doi = {},
journal = {},
number = ,
volume = ,
place = {United States},
year = {Mon Jan 30 00:00:00 EST 2006},
month = {Mon Jan 30 00:00:00 EST 2006}
}

Conference:
Other availability
Please see Document Availability for additional information on obtaining the full-text document. Library patrons may search WorldCat to identify libraries that hold this conference proceeding.

Save / Share:
  • Hydrologic analyses are commonly based on a single conceptual-mathematical model. Yet hydrologic environments are open and complex, rendering them prone to multiple interpretations and mathematical descriptions. Considering conceptual model uncertainty is a critical process in hydrologic uncertainty assessment. This study assesses recharge and geologic model uncertainty for the Climax mine area of the Nevada Test Site, Nevada. Five alternative recharge models have been independently developed for Nevada and the Death Valley area of California. These models are (1) the Maxey-Eakin model, (2 and 3) a distributed parameter watershed model with and without a runon-runoff component, and (4 and 5) amore » chloride mass-balance model with two zero-recharge masks, one for alluvium and one for both alluvium and elevation. Similarly, five geological models have been developed based on different interpretations of available geologic information. One of them was developed by the U.S. Geological Survey for the Death Valley Regional Flow System (DVRFS) model; the other four were developed by Bechtel Nevada for the Yucca Flat Corrective Action Unit (CAU). The Climax mine area is in the northern part of the Yucca Flat CAU, which is within the DVRFS. A total of 25 conceptual models are thus formulated based on the five recharge and five geologic models. The objective of our work is to evaluate the conceptual model uncertainty, and quantify its propagation through the groundwater modeling process. A model averaging method is applied that formally incorporates prior information and field measurements into our evaluation. The DVRFS model developed by the U.S. Geological Survey is used as the modeling framework, into which the 25 models are incorporated. Conceptual model uncertainty is first evaluated through expert elicitation based on prior information possessed by two expert panels. Their perceptions of model plausibility are quantified as prior model probabilities, which are then updated by the site measurements of head and flux through inverse modeling. Posterior model probabilities of the models are then evaluated after the updating process, and used as weights in the summation of each model's mean predictions and associated predictive uncertainty. Deterministic simulation results using calibrated parameters are examined to investigate different model predictions of each alternative model. Parametric uncertainty of each model is assessed using Monte Carlo simulation, and the uncertainty is compared for each model to evaluate uncertainty bounds. Finally, the uncertainty bounds of model averaging, incorporating both parametric and conceptual model uncertainty, are evaluated and compared with those of individual models. It is shown that model averaging provides larger uncertainty bounds, indicating that more uncertainty is incorporated, rendering model predictions more scientifically defensible.« less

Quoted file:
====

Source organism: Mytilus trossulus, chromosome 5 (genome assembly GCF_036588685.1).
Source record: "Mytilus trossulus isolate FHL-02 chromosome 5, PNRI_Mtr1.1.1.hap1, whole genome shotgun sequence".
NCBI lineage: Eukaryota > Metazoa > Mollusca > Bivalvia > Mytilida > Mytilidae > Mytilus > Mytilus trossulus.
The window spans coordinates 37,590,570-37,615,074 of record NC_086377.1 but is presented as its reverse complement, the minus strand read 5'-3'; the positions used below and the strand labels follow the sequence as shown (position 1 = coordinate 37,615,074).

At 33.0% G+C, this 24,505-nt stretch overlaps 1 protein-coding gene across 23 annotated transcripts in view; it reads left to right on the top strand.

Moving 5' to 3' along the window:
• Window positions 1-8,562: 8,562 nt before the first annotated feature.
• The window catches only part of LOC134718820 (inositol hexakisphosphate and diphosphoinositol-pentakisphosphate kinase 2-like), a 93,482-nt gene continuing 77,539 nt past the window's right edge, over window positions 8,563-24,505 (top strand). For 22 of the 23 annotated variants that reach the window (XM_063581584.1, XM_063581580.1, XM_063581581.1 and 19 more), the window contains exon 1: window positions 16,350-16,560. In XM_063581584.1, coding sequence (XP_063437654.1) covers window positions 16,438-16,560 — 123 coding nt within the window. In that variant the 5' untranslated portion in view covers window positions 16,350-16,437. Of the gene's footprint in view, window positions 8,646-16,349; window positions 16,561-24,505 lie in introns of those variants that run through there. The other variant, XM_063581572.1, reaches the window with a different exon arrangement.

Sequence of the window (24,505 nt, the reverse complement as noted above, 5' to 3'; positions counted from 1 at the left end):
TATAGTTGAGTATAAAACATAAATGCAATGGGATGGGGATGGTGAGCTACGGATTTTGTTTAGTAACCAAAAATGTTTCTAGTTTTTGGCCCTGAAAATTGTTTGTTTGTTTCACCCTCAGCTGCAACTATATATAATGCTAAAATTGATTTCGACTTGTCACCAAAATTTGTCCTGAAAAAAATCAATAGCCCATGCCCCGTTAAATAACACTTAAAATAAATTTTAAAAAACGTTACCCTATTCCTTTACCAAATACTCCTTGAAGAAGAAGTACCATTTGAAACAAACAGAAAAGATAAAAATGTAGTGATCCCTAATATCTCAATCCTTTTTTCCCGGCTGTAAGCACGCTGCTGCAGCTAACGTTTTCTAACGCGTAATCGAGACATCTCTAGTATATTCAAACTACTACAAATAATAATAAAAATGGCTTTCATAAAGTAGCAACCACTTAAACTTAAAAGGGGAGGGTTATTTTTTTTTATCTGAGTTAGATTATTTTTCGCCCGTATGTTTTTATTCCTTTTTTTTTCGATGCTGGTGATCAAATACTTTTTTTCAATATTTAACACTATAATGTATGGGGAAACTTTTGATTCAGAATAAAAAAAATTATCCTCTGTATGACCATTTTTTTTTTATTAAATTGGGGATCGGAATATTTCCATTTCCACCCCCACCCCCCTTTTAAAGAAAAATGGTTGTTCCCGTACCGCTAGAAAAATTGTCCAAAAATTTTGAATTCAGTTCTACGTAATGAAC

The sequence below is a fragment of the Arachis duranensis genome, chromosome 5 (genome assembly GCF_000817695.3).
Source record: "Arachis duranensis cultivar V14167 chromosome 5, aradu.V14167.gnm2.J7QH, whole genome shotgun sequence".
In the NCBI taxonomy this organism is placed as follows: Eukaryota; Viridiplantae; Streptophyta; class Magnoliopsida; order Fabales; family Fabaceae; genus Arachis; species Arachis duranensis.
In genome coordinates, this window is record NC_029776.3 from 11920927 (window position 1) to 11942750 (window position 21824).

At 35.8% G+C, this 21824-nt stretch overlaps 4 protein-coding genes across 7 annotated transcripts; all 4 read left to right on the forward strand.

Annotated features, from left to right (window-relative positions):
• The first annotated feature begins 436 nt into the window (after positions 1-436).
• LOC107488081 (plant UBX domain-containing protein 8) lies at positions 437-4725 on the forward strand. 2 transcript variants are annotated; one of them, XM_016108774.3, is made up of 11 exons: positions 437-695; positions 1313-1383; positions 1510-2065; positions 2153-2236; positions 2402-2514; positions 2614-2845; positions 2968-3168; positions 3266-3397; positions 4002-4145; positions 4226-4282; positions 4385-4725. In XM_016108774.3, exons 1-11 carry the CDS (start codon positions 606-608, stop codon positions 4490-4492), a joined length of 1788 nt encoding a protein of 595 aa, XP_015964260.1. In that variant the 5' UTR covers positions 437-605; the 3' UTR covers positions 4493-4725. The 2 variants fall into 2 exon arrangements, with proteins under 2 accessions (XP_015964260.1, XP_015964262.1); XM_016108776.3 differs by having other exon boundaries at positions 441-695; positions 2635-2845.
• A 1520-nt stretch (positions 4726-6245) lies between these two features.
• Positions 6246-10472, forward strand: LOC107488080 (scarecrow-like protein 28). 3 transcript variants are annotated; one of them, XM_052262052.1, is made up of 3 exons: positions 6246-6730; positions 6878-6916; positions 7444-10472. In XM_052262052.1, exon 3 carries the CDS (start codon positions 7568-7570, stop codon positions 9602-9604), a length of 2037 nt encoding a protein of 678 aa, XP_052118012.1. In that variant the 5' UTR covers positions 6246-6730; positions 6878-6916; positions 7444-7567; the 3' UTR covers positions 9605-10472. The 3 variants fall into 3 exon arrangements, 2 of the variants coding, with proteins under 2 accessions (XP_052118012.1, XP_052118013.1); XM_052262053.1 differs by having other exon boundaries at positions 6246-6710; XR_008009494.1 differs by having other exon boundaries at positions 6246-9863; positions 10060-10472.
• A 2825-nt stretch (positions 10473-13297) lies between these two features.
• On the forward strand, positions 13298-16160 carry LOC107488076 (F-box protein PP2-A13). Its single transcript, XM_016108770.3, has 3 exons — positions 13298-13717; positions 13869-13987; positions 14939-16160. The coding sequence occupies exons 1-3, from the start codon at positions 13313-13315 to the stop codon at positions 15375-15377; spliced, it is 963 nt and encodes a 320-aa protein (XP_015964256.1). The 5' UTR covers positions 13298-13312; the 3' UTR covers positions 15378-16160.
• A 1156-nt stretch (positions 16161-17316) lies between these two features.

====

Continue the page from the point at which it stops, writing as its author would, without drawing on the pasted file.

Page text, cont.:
• The Coupled Fast Reactivity Measurements Facility (CFRMF), located at the Idaho National Engineering Laboratory, is a zoned-core critical assembly with a fast-neutron-spectrum zone in the center of an enriched /sup 235/U, water-moderated thermal driver. An accurate knowledge of the central neutron spectrum is important to data-testing analyses which utilize integral reaction-rate data measured for samples placed in the CFRMF field. The purpose of this paper is to present the results of a study made with the AMPX-II and FORSS code systems to deterine the central-spectrum flux covariance matrix due to uncertainties and correlations in the nuclear data for the materialsmore » which comprise the facility.« less